On there I got even less, a bit under 800mbit down, 700mbit up. CPU usage during the test was a more respectable 3% (and if I was maxing out a single core it should be closer to 12%) and very little of the 16GB of RAM used so its not CPU or Memory resources.

    am running i7 quadcore, 3000 series, with virtualization, 8GB ram. cpu usage usually less than 5% under load maybe 40%ish but that's with multiple device load

    ssd install with zfs. i do have swap set up, but pretty sure that wont matter for this thread.

    did this on 2.4.4-3 before moving to 2.4.5RC branch. the upgrade didn't affect it



  • @Cryovenom said in Performance Tuning for 1.5gbit Internet and 10Gbit LAN:

    I thought that maybe I was limited by the hardware in the HP t620 (since I was hitting 45% CPU during speed tests) so I decided to try and eliminate that hardware as a variable.

    out of curiosity how many packages do you have installed/running?



  • @sparkyMcpenguin I'm not sure, how would I check that?



  • @Cryovenom if you're not sure im guessing few, but System > Package Manager



  • @sparkyMcpenguin Looks like just one - the openvpn-client-export package. I've got an OpenVPN set up so I can remote back to the house from outside.



  • @Cryovenom said in Performance Tuning for 1.5gbit Internet and 10Gbit LAN:

    @sparkyMcpenguin Looks like just one - the openvpn-client-export package. I've got an OpenVPN set up so I can remote back to the house from outside.

    ok ya i don't really see an issue 'per say' as long as it's not GPON related

    maybe filtering ads/malicious ips or things could speed up your network by disallowing some things while allowing legitimate traffic to pass?

    you don't have any traffic shaping configured anywhere correct?



  • @sparkyMcpenguin no traffic shaping at all. It's basically a bone stock install with my PPPoE for my fiber connection, the OpenVPN, a Hurricane Electric IPv6 tunnel, and a DynDNS client. That's the whole bit.

    I don't think blocking ads would help much for speed tests anyway. With one PC attached and no browser open (just the Win 10 Ookla speedtest standalone client) I can't imagine that ads are eating 300mbit off my pipe.

    I was wondering if there are any "system tunables" or TCP settings or things like that I could tweak. Or if there are any logs I cpuld look at or tests I could run to try and find out where the bottleneck is.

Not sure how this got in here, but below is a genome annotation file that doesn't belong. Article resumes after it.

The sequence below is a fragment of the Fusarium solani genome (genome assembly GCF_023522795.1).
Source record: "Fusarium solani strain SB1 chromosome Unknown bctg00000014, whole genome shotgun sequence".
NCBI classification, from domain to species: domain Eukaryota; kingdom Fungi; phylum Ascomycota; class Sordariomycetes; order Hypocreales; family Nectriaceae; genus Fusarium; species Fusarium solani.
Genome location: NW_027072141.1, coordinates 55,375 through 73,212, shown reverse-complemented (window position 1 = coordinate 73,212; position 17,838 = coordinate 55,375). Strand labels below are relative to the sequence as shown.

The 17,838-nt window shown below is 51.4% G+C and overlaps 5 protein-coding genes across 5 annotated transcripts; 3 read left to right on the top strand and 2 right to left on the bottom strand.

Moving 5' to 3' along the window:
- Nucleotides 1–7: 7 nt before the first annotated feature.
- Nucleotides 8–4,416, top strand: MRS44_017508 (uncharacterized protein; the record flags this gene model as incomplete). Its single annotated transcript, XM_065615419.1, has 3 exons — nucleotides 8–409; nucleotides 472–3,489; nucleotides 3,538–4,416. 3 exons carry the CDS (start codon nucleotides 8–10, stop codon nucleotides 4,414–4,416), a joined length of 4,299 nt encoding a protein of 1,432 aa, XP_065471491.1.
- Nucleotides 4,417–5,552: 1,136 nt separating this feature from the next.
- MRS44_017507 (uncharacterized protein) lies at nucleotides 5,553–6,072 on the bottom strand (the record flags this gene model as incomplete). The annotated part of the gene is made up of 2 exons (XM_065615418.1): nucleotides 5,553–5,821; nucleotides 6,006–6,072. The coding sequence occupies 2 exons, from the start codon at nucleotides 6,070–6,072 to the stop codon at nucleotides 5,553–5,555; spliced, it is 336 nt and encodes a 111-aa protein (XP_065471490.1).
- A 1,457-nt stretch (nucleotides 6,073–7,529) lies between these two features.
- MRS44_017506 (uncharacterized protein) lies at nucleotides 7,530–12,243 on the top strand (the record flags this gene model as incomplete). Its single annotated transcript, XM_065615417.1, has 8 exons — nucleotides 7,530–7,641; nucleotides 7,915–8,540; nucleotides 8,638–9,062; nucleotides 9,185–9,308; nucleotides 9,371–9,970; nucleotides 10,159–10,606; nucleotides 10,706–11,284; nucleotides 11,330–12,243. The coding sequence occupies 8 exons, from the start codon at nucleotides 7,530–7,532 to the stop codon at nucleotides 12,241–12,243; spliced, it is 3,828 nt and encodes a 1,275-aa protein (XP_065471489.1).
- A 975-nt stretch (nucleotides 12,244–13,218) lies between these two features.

• @Cryovenom said in Performance Tuning for 1.5gbit Internet and 10Gbit LAN:

    @sparkyMcpenguin no traffic shaping at all. It's basically a bone stock install with my PPPoE for my fiber connection, the OpenVPN, a Hurricane Electric IPv6 tunnel, and a DynDNS client. That's the whole bit.

    I don't think blocking ads would help much for speed tests anyway. With one PC attached and no browser open (just the Win 10 Ookla speedtest standalone client) I can't imagine that ads are eating 300mbit off my pipe.

    I was wondering if there are any "system tunables" or TCP settings or things like that I could tweak. Or if there are any logs I cpuld look at or tests I could run to try and find out where the bottleneck is.

    ya im at a loss now, especially once you said pppoe however i will say 15-20% blocking of even just the 935 i have, originally limited it by about 100-200Mbps down to 720-780ish.

    maybe it's also it just need to build up the caching database? that's all i got left



  • @sparkyMcpenguin Well it's worth a shot, plus I've been meaning to set up some DNS ad-blocking at some point anyway.

    Do you have any info on how to get started?



  • @Cryovenom said in Performance Tuning for 1.5gbit Internet and 10Gbit LAN:

    @sparkyMcpenguin Well it's worth a shot, plus I've been meaning to set up some DNS ad-blocking at some point anyway.

    Do you have any info on how to get started?